A recent study carried out at the universities of California San Diego and Pittburgh in the United States have revealed alarming evidence about the damage that the ultraviolet light (UV) emitted by nail polish drying lamps could cause to the hands of the person who this process is applied. Although the bulb of an LED nail polish dryer is less intense and has a different UV spectrum than a tanning bed, the few rays that the former gives off could easily penetrate the skin.
During the investigation entitled “DNA damage and somatic mutations in mammalian cells after irradiation with a nail polish dryer” -translated into Spanish and published in the journal Nature- alleges that UV radiation from nail lamps it can damage the DNA of human cells and mice in a similar way.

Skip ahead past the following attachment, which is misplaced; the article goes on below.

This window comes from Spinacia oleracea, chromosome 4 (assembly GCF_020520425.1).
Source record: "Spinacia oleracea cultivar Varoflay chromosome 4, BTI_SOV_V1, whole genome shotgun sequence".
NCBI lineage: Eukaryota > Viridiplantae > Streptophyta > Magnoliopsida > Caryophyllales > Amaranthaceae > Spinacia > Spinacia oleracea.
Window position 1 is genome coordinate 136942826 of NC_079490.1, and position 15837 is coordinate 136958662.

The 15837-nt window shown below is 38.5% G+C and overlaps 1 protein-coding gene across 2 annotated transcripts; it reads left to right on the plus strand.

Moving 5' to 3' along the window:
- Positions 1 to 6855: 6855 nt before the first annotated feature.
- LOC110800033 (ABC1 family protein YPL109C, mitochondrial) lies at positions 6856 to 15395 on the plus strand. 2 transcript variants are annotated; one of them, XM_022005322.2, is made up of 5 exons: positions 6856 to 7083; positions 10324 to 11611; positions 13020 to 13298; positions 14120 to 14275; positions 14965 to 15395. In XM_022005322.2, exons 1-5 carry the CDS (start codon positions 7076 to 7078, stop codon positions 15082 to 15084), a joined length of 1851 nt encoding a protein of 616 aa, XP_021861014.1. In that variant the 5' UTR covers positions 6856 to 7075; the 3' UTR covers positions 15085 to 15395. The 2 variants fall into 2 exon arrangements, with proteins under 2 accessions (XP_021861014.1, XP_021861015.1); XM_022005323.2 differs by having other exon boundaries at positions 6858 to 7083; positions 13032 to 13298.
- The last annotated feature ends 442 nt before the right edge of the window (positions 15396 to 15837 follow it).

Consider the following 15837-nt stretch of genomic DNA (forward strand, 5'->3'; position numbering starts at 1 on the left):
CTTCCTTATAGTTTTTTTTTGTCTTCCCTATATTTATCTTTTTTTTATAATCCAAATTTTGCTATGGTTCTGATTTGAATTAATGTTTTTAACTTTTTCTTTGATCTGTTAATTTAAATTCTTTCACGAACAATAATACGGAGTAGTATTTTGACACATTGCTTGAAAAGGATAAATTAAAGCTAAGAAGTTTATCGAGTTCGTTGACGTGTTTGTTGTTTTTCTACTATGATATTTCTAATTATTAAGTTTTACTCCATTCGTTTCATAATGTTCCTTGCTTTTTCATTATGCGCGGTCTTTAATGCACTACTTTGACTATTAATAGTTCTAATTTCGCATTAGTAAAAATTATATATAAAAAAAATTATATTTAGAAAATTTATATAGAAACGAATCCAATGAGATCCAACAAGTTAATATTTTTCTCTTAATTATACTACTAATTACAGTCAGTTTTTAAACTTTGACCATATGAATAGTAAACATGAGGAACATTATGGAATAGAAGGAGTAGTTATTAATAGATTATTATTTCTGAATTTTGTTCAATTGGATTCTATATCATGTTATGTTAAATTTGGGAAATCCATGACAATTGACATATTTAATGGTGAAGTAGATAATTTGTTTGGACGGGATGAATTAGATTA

Within the arguments to the hypothesis of the research matter, it is explained that when Petri dishes with human and mouse cells were placed inside a nail polish dryer during two 20-minute sessions (separated by an hour of rest), about 20 to 30 percent of the cells died.
Likewise, cells remaining after the full exposure period showed signs of DNA damage and skin cancer-related mutations.
Meanwhile, one of Alexandrov’s lab members and first author of the aforementioned study, Maria Zhivagui, was so alarmed by the results that she decided to stop getting regular gel polish manicures.
“Once I saw the effect of the radiation emitted by the gel polish drying device on cell death and that it actually mutates cells even after just a 20-minute session, I was amazed,” Zhivagui said in an article. scientist at the University of California at San Diego.
Investigators have called for adequate long-term epidemiological studies to assess whether the mechanisms discovered by the test translate into actual harm.
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